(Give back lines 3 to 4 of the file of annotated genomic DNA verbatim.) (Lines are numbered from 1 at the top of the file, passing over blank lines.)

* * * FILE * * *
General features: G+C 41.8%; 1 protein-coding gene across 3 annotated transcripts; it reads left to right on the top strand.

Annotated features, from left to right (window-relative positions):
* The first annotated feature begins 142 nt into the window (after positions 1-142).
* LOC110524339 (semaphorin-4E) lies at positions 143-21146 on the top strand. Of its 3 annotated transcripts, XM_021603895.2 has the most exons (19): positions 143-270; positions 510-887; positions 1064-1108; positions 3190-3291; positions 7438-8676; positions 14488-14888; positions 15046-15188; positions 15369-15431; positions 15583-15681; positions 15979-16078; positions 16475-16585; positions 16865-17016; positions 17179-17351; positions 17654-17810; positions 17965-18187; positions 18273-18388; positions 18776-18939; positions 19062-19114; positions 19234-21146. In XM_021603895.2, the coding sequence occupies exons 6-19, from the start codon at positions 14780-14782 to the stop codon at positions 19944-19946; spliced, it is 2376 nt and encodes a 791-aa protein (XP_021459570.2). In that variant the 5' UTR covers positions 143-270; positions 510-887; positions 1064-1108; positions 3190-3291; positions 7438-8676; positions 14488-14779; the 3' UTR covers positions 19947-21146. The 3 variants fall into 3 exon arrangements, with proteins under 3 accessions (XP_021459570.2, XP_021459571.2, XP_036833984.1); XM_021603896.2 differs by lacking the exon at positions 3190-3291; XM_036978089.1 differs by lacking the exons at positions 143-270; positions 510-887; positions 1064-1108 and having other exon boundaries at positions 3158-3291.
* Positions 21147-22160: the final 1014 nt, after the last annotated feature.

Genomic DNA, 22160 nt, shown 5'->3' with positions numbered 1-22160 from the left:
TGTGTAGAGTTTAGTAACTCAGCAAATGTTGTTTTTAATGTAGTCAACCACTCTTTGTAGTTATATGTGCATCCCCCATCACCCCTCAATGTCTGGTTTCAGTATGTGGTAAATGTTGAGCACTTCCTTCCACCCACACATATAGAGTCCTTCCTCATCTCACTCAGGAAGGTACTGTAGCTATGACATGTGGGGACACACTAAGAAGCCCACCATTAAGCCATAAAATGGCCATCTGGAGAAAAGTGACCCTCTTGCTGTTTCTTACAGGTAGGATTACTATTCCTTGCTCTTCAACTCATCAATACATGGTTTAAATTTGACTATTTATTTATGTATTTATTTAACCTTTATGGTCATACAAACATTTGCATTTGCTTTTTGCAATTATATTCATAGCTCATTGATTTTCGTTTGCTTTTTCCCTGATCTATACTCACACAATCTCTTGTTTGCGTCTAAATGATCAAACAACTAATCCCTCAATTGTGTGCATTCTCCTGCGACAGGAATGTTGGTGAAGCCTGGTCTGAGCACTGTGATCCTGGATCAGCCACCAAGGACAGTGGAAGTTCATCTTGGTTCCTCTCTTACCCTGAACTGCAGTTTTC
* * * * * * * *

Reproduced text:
* The first annotated feature begins 142 nt into the window (after positions 1-142).
* LOC110524339 (semaphorin-4E) lies at positions 143-21146 on the top strand. Of its 3 annotated transcripts, XM_021603895.2 has the most exons (19): positions 143-270; positions 510-887; positions 1064-1108; positions 3190-3291; positions 7438-8676; positions 14488-14888; positions 15046-15188; positions 15369-15431; positions 15583-15681; positions 15979-16078; positions 16475-16585; positions 16865-17016; positions 17179-17351; positions 17654-17810; positions 17965-18187; positions 18273-18388; positions 18776-18939; positions 19062-19114; positions 19234-21146. In XM_021603895.2, the coding sequence occupies exons 6-19, from the start codon at positions 14780-14782 to the stop codon at positions 19944-19946; spliced, it is 2376 nt and encodes a 791-aa protein (XP_021459570.2). In that variant the 5' UTR covers positions 143-270; positions 510-887; positions 1064-1108; positions 3190-3291; positions 7438-8676; positions 14488-14779; the 3' UTR covers positions 19947-21146. The 3 variants fall into 3 exon arrangements, with proteins under 3 accessions (XP_021459570.2, XP_021459571.2, XP_036833984.1); XM_021603896.2 differs by lacking the exon at positions 3190-3291; XM_036978089.1 differs by lacking the exons at positions 143-270; positions 510-887; positions 1064-1108 and having other exon boundaries at positions 3158-3291.